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Investors grin as companies ax jobs

  • By Paul R. La Monica,
  • CNNMoney.com
  • – 01/09/2014
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Warning. I think I've reached my Peter Finch from "Network" moment. I'm "mad as hell" about how Wall Street keeps celebrating job cuts as if they are a good thing for the markets and economy. I'm not sure I can take it anymore.

Shares of Macy's (M) rose more than 8% and hit a record high Thursday, even though the company announced it was closing some stores and laying off 2,500 workers.

But the mystifying thing about this news is that Macy's also reported strong sales for the holidays and a rosy outlook for 2014.

So if things are going so well, why is there a need to let that many employees go?

Macy's isn't the only company that's been rewarded for handing out pink slips. Regional bank First Niagara (FNFG) said Wednesday that it was cutting 170 jobs. Shares rose 2%, while the broader market and most bank stocks were flat.

To be fair, First Niagara said that the affected employees would be able to apply for other positions at the bank and that there would actually be 250 new openings.

But a layoff is still a layoff. And you can't help but grimace when you see a headline like this for the press release that explained the restructuring

First Niagara Tailoring Retail Banking Experience to Match Evolving Customer Preferences

In other words, the bank didn't want to cut jobs. Consumers made them do it.

Now I realize that businesses always have to make tough decisions about staffing levels. Sometimes demand isn't strong enough to justify a company's headcount.

But isn't the economy supposedly improving? Aren't stocks at record highs? What's it going to take for Corporate America to finally realize that the only road to a lasting (and more robust) recovery is to have as many people working (and therefore having the money to spend) as possible?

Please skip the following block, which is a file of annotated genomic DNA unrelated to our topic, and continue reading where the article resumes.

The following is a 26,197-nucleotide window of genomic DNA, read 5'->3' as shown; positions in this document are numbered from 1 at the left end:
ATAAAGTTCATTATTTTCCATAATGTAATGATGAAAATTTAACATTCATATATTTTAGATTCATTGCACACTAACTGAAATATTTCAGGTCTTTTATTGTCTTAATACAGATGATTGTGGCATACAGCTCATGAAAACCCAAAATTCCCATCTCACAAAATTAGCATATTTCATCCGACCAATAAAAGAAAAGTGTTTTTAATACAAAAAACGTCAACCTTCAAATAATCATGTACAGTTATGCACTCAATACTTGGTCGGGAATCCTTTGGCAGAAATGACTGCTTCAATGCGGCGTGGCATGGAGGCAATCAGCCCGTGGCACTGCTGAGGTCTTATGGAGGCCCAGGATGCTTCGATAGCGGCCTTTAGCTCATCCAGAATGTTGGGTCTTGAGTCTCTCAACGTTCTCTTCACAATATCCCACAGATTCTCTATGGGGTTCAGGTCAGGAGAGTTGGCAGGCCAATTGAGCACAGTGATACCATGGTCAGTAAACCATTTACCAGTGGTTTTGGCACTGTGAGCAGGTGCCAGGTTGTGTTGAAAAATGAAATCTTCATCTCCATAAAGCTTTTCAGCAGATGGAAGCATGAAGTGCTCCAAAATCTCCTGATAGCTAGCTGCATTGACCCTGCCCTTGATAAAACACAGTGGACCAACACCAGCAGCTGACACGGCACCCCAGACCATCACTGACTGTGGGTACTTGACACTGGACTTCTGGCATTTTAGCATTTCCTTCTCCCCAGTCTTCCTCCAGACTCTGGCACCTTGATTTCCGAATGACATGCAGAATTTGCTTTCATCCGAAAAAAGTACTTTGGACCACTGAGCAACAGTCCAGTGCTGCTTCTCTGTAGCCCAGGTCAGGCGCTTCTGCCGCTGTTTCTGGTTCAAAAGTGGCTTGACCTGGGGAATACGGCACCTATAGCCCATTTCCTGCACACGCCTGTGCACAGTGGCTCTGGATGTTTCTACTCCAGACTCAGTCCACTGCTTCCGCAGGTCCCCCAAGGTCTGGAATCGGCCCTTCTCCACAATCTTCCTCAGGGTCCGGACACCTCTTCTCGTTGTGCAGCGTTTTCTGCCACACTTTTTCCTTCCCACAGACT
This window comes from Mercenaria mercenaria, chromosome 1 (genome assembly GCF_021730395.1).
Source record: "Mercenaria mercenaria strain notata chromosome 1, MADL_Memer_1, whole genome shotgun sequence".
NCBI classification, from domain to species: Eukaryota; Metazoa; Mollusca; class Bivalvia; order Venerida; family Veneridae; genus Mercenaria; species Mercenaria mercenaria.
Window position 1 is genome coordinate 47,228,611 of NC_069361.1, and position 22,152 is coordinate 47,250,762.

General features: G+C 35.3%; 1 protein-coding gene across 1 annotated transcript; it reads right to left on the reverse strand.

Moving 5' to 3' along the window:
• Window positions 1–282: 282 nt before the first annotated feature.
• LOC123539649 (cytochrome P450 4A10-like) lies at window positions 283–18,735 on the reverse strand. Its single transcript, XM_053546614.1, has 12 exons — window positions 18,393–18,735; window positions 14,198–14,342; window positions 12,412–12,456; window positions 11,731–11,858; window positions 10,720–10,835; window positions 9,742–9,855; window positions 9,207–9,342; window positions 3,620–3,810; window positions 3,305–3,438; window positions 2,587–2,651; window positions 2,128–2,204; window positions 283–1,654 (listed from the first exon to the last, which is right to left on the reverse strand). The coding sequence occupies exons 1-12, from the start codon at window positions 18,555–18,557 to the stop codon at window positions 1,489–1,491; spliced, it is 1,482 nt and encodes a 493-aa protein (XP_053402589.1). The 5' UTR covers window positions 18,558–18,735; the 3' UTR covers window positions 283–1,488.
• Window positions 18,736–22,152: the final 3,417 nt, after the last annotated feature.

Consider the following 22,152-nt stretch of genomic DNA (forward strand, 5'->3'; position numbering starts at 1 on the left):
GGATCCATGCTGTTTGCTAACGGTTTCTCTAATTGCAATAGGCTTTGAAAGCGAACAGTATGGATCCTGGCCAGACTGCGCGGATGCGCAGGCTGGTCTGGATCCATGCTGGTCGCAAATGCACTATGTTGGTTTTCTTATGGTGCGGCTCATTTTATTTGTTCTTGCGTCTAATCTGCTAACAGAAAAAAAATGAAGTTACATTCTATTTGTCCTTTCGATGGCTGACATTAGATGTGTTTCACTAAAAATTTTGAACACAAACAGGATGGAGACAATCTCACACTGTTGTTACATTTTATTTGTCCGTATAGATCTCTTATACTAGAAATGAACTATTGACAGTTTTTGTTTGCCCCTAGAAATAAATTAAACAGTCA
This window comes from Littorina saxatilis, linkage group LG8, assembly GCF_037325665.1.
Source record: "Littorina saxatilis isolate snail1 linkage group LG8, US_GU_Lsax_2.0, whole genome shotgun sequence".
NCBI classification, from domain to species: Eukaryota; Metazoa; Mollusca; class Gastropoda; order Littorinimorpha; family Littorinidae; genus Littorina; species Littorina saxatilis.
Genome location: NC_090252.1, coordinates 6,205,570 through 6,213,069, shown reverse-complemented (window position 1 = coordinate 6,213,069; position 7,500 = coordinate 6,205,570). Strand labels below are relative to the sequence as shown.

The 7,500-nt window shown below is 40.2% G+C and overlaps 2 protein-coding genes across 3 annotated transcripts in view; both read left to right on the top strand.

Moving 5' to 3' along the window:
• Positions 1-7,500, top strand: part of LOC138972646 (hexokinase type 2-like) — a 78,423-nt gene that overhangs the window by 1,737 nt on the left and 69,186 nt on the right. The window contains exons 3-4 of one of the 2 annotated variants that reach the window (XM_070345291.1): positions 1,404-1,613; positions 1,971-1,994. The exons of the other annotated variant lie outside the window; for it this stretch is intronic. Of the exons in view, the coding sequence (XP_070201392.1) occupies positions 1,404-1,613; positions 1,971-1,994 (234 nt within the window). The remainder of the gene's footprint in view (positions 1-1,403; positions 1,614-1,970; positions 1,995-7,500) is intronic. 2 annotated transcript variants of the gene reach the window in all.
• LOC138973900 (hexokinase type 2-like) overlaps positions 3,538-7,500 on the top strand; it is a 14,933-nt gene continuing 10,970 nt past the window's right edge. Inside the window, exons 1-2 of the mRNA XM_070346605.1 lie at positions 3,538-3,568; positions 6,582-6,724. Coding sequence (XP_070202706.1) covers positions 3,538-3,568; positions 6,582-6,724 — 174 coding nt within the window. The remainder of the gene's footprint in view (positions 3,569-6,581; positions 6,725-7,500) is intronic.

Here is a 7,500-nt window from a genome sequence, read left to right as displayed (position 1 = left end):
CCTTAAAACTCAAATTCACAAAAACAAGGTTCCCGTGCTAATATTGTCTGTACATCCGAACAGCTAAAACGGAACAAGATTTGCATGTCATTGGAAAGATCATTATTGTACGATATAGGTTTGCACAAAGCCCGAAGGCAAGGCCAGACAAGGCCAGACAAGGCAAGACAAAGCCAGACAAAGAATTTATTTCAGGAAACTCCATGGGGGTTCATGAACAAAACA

I may not have won a Nobel prize for economics but I'm pretty confident that this mathematical equation is valid.

Lower unemployment rate = higher gross domestic product growth

Fortunately, the pace of mass layoffs is decreasing. According to the latest report from outplacement firm Challenger, Gray & Christmas, the number of planned job cuts announced in December was the lowest since June 2000. And for the full year, 2013 had the least number of layoffs since 1997.

But as Macy's and First Niagara show, some companies continue to trim jobs.

That's a problem given that there are still millions of unemployed workers in America who have not yet given up the search for a job. And many of them are now faced with the possibility of losing jobless benefits.

If companies begin to hire more again instead of cutting jobs, doesn't it stand to reason that the newly employed will be able to boost GDP by spending and investing?

It's a win-win for Corporate America and Main Street when sales and profits are both going up. That's how you create a self-sustaining recovery. Enough with trying to juice earnings and market returns through cost cutting.

I've written about this topic several times in the Buzz, most recently in October.

At that time, shares of tech firms AOL (AOL), Hewlett-Packard (HPQ) and Cisco (CSCO) were rallying on job cut news. So were shares of big bank Wells Fargo (WFC), drug giant Merck (MRK) and German industrial conglomerate Siemens (SI).

I plan to keep writing about this until we see even stronger growth in hiring and fewer big layoff announcements ... or until Wall Street stops perversely cheering the short-term jump in profit margins that tend to take place when companies put people out of work. Take the long view, traders!

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Content for this page, unless otherwise indicated with a Fidelity pyramid logo, is published or selected by Fidelity Interactive Content Services LLC ("FICS"), a Fidelity company with main offices in New York, New York. All Web pages that are published by FICS will contain this legend. FICS was established to present users with objective news, information, data and guidance on personal finance topics drawn from a diverse collection of sources including affiliated and non-affiliated financial services publications and FICS-created content. Content selected and published by FICS drawn from affiliated Fidelity companies is labeled as such. FICS selected content is not intended to provide tax, legal, insurance or investment advice and should not be construed as an offer to sell, a solicitation of an offer to buy, or a recommendation for any security by any Fidelity entity or any third-party. Quotes are delayed unless otherwise noted. FICS is owned by FMR LLC and is an affiliate of Fidelity Brokerage Services LLC. Terms of use for Third-Party Content and Research.
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